1 REPORTABLE IN THE SUPREME COURT OF INDIA CIVIL APPELLATE JURISDICTION CIVIL APPEAL NO(S). 8793-8794 OF 2013 ATUL CHANDRA DAS (D) THROUGH LRS. APPELLANT(S) VERSUS RABINDRA NATH BHATTACHARYA (D) THR. LRS. & ORS.ETC. RESPONDENT(S) J U D G M E N T K.M. JOSEPH, J. The appellants are the legal representatives of one Atul Chandra… Read More 254. Inconsistency between laws made by Parliament and laws made by the Legislatures of States (1) If any provision of a law made by the Legislature of a State is repugnant to any provision of a law made by Parliament which Parliament is competent to enact, or to any provision of an existing law with respect to one of the matters enumerated in the Concurrent List, then, subject to the provisions of clause ( 2 ), the law made by Parliament, whether passed before or after the law made by the Legislature of such State, or, as the case may be, the existing law, shall prevail and the law made by the Legislature of the State shall, to the extent of the repugnancy, be void. (2) Where a law made by the Legislature of a State with respect to one of the matters enumerated in the concurrent List contains any provision repugnant to the provisions of an earlier law made by Parliament or an 18 existing law with respect to that matter, then, the law so made by the Legislature of such State shall, if it has been reserved for the consideration of the President and has received his assent, prevail in that State: Provided that nothing in this clause shall prevent Parliament from enacting at any time any law with respect to the same matter including a law adding to, amending, varying or repealing the law so made by the Legislature of the State.”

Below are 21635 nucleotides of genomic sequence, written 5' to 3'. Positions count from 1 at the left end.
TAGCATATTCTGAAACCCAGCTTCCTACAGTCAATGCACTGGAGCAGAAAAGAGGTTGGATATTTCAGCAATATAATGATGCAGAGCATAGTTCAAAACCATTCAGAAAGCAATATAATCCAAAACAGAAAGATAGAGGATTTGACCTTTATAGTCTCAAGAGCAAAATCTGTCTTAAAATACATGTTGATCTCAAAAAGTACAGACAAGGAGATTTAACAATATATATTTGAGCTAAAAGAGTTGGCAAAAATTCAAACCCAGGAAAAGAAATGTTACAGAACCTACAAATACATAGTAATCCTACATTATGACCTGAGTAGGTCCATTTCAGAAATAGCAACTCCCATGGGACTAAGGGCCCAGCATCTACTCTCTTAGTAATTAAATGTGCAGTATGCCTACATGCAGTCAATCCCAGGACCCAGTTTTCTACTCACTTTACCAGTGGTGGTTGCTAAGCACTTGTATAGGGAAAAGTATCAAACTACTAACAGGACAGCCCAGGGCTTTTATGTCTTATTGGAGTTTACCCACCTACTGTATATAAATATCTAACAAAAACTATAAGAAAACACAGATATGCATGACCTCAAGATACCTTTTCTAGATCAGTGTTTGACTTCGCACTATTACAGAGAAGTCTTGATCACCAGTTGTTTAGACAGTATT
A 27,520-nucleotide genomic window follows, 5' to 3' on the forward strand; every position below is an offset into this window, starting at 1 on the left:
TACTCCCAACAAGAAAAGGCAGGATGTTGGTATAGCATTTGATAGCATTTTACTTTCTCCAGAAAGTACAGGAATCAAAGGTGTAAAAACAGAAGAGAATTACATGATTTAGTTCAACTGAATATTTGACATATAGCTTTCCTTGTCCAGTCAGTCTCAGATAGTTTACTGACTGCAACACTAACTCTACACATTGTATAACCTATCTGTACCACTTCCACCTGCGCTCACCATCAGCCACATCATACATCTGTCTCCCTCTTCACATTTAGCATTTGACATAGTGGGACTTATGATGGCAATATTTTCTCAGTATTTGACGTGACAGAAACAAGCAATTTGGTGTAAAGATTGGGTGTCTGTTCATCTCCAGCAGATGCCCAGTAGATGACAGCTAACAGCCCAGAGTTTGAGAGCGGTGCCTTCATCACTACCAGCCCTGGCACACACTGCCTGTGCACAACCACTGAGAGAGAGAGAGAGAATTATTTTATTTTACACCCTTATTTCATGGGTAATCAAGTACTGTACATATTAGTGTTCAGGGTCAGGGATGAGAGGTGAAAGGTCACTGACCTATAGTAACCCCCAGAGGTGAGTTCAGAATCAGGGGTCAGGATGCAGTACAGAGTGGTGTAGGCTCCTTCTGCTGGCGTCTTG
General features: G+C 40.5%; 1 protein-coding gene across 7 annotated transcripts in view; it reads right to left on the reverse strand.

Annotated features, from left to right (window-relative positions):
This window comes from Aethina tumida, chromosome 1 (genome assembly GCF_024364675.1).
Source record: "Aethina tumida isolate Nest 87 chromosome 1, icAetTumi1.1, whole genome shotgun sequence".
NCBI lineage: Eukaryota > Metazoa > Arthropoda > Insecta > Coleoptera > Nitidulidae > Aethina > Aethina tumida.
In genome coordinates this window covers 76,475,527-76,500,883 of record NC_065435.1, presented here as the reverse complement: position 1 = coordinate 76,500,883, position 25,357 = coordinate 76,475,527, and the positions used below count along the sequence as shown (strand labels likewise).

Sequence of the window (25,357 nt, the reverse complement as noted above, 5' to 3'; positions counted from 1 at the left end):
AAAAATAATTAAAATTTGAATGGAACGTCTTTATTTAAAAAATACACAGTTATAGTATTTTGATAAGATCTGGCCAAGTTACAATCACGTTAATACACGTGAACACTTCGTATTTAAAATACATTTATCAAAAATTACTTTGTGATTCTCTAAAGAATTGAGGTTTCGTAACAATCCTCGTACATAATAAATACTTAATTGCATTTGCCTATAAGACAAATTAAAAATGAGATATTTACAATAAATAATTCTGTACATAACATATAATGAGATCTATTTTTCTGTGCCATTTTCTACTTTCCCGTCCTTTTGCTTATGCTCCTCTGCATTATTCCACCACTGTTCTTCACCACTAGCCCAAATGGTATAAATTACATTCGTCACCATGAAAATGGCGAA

whether the High Court was justified in rejecting the application filed by the appellants under Section 482 of the Cr.P.C. – No

NON­REPORTABLE IN THE SUPREME COURT OF INDIA CRIMINAL APPELLATE JURISDICTION CRIMINAL APPEAL No. 602 OF 2019 (Arising out of S.L.P.(Crl.) No.8074 of 2018) Tabrez Khan @ Guddu & Ors. ….Appellant(s) VERSUS The State of Uttar Pradesh & Anr. ….Respondent(s) J U D G M E N T Abhay Manohar Sapre, J. Leave granted. This appeal… Read More whether the High Court was justified in rejecting the application filed by the appellants under Section 482 of the Cr.P.C. – No

injuries found on the face of the accused. It is pertinent to note that the accused failed to provide any explanation as to how he had incurred the aforesaid injuries. Further, the injuries on the body of the deceased also indicate signs of struggle. Furthermore, the post­mortem suggests that the death of deceased was not suicidal but rather she was hanged after she had lost consciousness. All the aforesaid circumstances further substantiate the voluntary extra­judicial confession of the accused made before P.W­4. Moreover, the fact of the commission of death by hanging corroborated by the Exhibit P­12, (Panchayatnama) which notes that the deceased was hanging from the roof with the help of a bed sheet. It is noted that the Exhibit P­12, (Panchayatnama) stands proved by the Sub­Inspector (P.W.8). The extra­judicial confession of the accused, therefore, finds independent reliable corroboration from the aforesaid circumstances